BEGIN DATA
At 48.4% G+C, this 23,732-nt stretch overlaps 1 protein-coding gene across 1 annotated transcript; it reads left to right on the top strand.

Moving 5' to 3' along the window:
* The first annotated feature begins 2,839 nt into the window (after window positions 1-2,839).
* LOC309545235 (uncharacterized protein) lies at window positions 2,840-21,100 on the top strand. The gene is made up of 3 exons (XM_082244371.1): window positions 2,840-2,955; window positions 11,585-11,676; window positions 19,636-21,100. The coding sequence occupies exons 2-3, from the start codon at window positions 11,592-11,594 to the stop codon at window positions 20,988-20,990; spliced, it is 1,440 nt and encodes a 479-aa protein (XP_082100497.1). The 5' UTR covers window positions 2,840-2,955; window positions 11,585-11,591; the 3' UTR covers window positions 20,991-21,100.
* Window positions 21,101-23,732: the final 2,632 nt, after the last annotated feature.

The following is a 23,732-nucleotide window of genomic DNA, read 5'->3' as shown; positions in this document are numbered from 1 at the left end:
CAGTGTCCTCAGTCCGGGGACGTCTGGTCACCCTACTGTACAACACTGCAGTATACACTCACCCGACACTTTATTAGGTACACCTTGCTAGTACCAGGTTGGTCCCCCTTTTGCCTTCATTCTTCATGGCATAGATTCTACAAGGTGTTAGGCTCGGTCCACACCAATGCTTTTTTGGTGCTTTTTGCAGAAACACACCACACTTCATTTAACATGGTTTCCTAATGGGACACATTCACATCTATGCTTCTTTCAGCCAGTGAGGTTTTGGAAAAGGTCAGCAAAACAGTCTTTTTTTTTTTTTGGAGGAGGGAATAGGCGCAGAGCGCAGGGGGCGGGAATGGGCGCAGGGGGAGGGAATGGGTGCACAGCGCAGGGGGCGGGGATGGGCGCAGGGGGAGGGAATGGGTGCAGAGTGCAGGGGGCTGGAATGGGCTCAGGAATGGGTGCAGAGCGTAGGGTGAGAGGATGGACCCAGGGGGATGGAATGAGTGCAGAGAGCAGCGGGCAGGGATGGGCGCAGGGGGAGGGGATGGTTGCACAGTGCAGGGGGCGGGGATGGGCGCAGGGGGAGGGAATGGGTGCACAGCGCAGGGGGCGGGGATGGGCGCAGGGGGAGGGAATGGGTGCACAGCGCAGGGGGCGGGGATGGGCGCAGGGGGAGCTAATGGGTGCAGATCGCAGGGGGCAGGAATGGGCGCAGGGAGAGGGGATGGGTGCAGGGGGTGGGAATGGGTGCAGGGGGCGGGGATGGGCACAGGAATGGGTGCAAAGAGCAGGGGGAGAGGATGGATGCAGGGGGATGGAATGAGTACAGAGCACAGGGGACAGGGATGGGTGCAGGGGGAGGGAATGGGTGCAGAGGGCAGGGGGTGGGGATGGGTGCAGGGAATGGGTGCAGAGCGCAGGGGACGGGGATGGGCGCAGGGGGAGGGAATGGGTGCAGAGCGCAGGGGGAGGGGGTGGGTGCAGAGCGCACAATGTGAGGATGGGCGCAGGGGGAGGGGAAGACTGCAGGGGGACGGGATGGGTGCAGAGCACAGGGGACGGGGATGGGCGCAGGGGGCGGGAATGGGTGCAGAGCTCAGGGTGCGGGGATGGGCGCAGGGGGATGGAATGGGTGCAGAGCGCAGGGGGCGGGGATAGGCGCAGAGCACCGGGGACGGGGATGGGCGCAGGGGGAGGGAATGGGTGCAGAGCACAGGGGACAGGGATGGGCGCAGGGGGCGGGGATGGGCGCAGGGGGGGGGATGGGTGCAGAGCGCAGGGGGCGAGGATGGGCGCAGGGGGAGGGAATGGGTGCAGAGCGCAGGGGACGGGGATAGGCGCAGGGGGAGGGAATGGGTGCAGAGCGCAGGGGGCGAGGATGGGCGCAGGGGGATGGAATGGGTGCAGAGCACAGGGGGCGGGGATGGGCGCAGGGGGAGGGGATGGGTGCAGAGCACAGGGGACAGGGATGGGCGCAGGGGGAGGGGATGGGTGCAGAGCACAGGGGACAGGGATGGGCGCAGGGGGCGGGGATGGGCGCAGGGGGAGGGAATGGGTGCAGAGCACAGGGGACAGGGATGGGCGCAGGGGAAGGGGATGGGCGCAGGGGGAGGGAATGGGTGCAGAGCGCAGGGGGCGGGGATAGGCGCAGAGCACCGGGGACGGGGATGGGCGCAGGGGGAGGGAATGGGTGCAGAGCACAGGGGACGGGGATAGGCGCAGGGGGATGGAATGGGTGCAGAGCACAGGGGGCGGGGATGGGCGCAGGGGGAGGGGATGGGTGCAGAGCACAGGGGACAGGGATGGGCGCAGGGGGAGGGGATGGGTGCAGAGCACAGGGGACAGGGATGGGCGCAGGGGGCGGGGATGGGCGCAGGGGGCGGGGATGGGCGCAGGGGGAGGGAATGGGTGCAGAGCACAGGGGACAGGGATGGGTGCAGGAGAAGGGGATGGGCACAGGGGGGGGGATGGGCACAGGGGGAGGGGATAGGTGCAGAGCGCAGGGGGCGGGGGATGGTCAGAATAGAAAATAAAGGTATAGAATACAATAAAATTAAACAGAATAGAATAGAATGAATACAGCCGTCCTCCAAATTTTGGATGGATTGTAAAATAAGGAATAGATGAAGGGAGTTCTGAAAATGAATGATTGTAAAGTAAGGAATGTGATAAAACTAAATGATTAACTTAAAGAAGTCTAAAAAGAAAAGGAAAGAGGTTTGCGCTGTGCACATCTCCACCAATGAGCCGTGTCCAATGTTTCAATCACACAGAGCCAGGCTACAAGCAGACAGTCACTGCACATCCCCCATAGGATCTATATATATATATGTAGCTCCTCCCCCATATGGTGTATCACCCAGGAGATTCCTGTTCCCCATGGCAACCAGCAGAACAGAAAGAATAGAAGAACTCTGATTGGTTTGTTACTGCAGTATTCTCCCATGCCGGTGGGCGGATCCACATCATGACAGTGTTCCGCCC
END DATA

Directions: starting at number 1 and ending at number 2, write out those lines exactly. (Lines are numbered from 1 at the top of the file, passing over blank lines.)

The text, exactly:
At 48.4% G+C, this 23,732-nt stretch overlaps 1 protein-coding gene across 1 annotated transcript; it reads left to right on the top strand.

Moving 5' to 3' along the window: